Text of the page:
By Eugene Gerden
The Russian nuclear monopoly Rosatom has agreed to build an industrial complex in Bolivia for the extraction and production of lithium carbonate worth US$600 million.
The project will be implemented by the company’s mining subsidiary Uranium One Group in cooperation with the Bolivian state-owned company Yacimientos de Litio Bolivianos (Lithium Fields of Bolivia).
In June 2022, Yacimientos de Litio Bolivianos announced that Uranium One Group was one of the main bidders in the tender to develop several major lithium deposits in the country along with the American Lilac Solutions, as well as four companies from China. At that time President of Yacimientos de Litio Bolivianos (Lithium Fields of Bolivia), Carlos Ramos, said that these applicants provided the best technologies for development of the field and the conduction of mining activities on it.
Under the terms of the project, Uranium One Group will develop the Pastos Grandes field, which is located in the Potosi department in southwestern Bolivia. For Rosatom, this is the first large-scale foreign project for lithium production, investments in which will amount to about $600 million, said Kirill Komarov, Director of the Development and International Business Unit of Rosatom.
According to Komarov, the project involves building of an industrial complex with a capacity of 25,000 tonnes (6% of world production) of lithium carbonate per year with the possibility of increasing these figures based on the results of geological exploration. The commissioning of the first stage of the complex and the beginning of production of finished products is scheduled for 2024, while reaching full capacity (25,000 tonnes) in 2027.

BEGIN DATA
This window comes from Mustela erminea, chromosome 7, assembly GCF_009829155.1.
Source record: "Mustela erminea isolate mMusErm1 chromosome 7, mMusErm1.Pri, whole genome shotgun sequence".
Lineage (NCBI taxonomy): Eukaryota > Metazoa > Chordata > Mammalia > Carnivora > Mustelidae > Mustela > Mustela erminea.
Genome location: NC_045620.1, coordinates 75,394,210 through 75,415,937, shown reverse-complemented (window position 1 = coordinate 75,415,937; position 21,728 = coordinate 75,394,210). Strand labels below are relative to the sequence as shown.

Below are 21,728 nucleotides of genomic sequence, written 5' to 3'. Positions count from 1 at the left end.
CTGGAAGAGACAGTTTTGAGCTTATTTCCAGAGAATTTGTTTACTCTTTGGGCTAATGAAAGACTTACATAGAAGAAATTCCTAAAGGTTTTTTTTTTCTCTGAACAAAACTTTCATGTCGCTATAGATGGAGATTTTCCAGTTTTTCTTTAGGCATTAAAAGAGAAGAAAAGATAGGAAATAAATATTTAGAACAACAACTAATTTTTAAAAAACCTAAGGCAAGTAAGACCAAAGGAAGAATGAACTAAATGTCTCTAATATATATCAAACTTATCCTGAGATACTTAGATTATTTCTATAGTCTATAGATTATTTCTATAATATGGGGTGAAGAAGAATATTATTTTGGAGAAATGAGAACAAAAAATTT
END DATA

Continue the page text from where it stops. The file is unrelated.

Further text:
At present, the list of the world’s largest lithium producers includes Australia (55%), Chile (26%), China (14%) and Argentina (6%). In the case of Bolivia, until now there has been almost no serious lithium mining activities in the country, although, according to data of the US Geological Survey, the country’s reserves are estimated at 21 million tons, which is equivalent to 21.4% of world’s resources of the metal. Russia also does not yet produce lithium, importing about 9,000 tonnes of lithium carbonate per year from South America.
In April 2023, Bolivian President Luis Arce stated that Bolivia “has entered the era of lithium and needs to accelerate”. For this reason, foreign partners were attracted, including Uranium One Group.
Thanks to new mining technologies, Bolivia will be able to start exporting lithium batteries in 2026, and by 2030 it should provide up to 40% of the world’s lithium supply, making it the “lithium capital of the world,” the President said earlier.
In the meantime, Rosatom, which is already building a Nuclear Research and Technology Center in Bolivia, the company plans to participate in creating a full value chain for the commercial use of lithium, from mining to manufacturing batteries. In addition, according to some Russian media, Rosatom is interested in diversifying the sources of metal supplies for its Russian projects. The state corporation is building a gigafactory for the production of batteries for electric vehicles on the territory of the Baltic NPP in the Russian Kaliningrad region, the launch of which is scheduled for autumn 2025.
This is not the only lithium mining project which is implemented by Rosatom. Currently, the company together with Norilsk Nickel, plans to start lithium mining at Russia’s largest Kolmozerskoye deposit in the Murmansk region with reserves of 75 million tonnes (about 19% of all reserves in Russia). The joint venture of the companies, known as Polar Lithium, received a license for the development of the deposit in February 2023.
However, completion of design and exploration work on this project is planned only in a few years, while reaching the design capacity of 45,000 tonnes per year by 2030. For Rosatom, it is important to have domestic lithium mining projects despite the economic attractiveness of projects in Bolivia, as there are significant risks in transportation of raw materials through the seaports in Chile and Argentina.